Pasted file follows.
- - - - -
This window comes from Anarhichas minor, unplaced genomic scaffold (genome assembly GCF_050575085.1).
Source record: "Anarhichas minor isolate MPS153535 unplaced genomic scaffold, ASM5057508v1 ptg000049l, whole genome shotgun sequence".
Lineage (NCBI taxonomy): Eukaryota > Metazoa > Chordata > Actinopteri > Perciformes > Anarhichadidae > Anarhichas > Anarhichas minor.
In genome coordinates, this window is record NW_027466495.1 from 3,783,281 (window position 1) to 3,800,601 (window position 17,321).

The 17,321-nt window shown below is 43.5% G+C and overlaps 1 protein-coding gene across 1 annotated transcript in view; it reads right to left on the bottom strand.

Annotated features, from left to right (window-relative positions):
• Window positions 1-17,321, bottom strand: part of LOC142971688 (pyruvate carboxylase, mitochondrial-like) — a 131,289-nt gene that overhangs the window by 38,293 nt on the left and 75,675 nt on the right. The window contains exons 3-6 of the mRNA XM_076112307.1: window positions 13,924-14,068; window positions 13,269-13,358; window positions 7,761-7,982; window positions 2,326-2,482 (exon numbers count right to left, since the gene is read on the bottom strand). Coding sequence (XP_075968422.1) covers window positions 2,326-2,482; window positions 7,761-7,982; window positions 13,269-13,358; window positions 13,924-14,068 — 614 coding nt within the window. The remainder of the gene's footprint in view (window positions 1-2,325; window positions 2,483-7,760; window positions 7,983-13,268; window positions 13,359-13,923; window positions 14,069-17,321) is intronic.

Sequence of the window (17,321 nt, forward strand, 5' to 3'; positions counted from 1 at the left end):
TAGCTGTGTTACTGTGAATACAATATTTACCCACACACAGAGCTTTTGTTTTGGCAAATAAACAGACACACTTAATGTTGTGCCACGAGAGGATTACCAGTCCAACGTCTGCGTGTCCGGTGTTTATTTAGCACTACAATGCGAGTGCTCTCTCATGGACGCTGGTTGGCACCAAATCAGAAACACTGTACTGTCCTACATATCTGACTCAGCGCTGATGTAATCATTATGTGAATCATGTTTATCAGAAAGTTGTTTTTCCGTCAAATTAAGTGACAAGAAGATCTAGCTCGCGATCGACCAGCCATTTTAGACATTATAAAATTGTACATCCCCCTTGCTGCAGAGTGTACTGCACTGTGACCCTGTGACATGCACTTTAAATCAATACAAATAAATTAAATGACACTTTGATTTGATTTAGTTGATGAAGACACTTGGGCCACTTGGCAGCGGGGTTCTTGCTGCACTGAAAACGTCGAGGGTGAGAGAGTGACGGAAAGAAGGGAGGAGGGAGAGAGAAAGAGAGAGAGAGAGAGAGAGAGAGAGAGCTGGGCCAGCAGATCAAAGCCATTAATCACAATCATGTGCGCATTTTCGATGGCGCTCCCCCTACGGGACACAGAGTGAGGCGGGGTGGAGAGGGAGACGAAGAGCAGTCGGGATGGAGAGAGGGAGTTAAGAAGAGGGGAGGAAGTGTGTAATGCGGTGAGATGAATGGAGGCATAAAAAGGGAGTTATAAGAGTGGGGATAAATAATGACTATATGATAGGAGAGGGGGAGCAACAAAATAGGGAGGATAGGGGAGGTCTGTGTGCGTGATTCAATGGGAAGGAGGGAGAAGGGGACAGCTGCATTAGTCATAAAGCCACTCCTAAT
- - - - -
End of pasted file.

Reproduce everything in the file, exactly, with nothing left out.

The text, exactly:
This window comes from Anarhichas minor, unplaced genomic scaffold (genome assembly GCF_050575085.1).
Source record: "Anarhichas minor isolate MPS153535 unplaced genomic scaffold, ASM5057508v1 ptg000049l, whole genome shotgun sequence".
Lineage (NCBI taxonomy): Eukaryota > Metazoa > Chordata > Actinopteri > Perciformes > Anarhichadidae > Anarhichas > Anarhichas minor.
In genome coordinates, this window is record NW_027466495.1 from 3,783,281 (window position 1) to 3,800,601 (window position 17,321).

The 17,321-nt window shown below is 43.5% G+C and overlaps 1 protein-coding gene across 1 annotated transcript in view; it reads right to left on the bottom strand.

Annotated features, from left to right (window-relative positions):
• Window positions 1-17,321, bottom strand: part of LOC142971688 (pyruvate carboxylase, mitochondrial-like) — a 131,289-nt gene that overhangs the window by 38,293 nt on the left and 75,675 nt on the right. The window contains exons 3-6 of the mRNA XM_076112307.1: window positions 13,924-14,068; window positions 13,269-13,358; window positions 7,761-7,982; window positions 2,326-2,482 (exon numbers count right to left, since the gene is read on the bottom strand). Coding sequence (XP_075968422.1) covers window positions 2,326-2,482; window positions 7,761-7,982; window positions 13,269-13,358; window positions 13,924-14,068 — 614 coding nt within the window. The remainder of the gene's footprint in view (window positions 1-2,325; window positions 2,483-7,760; window positions 7,983-13,268; window positions 13,359-13,923; window positions 14,069-17,321) is intronic.

Sequence of the window (17,321 nt, forward strand, 5' to 3'; positions counted from 1 at the left end):
TAGCTGTGTTACTGTGAATACAATATTTACCCACACACAGAGCTTTTGTTTTGGCAAATAAACAGACACACTTAATGTTGTGCCACGAGAGGATTACCAGTCCAACGTCTGCGTGTCCGGTGTTTATTTAGCACTACAATGCGAGTGCTCTCTCATGGACGCTGGTTGGCACCAAATCAGAAACACTGTACTGTCCTACATATCTGACTCAGCGCTGATGTAATCATTATGTGAATCATGTTTATCAGAAAGTTGTTTTTCCGTCAAATTAAGTGACAAGAAGATCTAGCTCGCGATCGACCAGCCATTTTAGACATTATAAAATTGTACATCCCCCTTGCTGCAGAGTGTACTGCACTGTGACCCTGTGACATGCACTTTAAATCAATACAAATAAATTAAATGACACTTTGATTTGATTTAGTTGATGAAGACACTTGGGCCACTTGGCAGCGGGGTTCTTGCTGCACTGAAAACGTCGAGGGTGAGAGAGTGACGGAAAGAAGGGAGGAGGGAGAGAGAAAGAGAGAGAGAGAGAGAGAGAGAGAGAGCTGGGCCAGCAGATCAAAGCCATTAATCACAATCATGTGCGCATTTTCGATGGCGCTCCCCCTACGGGACACAGAGTGAGGCGGGGTGGAGAGGGAGACGAAGAGCAGTCGGGATGGAGAGAGGGAGTTAAGAAGAGGGGAGGAAGTGTGTAATGCGGTGAGATGAATGGAGGCATAAAAAGGGAGTTATAAGAGTGGGGATAAATAATGACTATATGATAGGAGAGGGGGAGCAACAAAATAGGGAGGATAGGGGAGGTCTGTGTGCGTGATTCAATGGGAAGGAGGGAGAAGGGGACAGCTGCATTAGTCATAAAGCCACTCCTAAT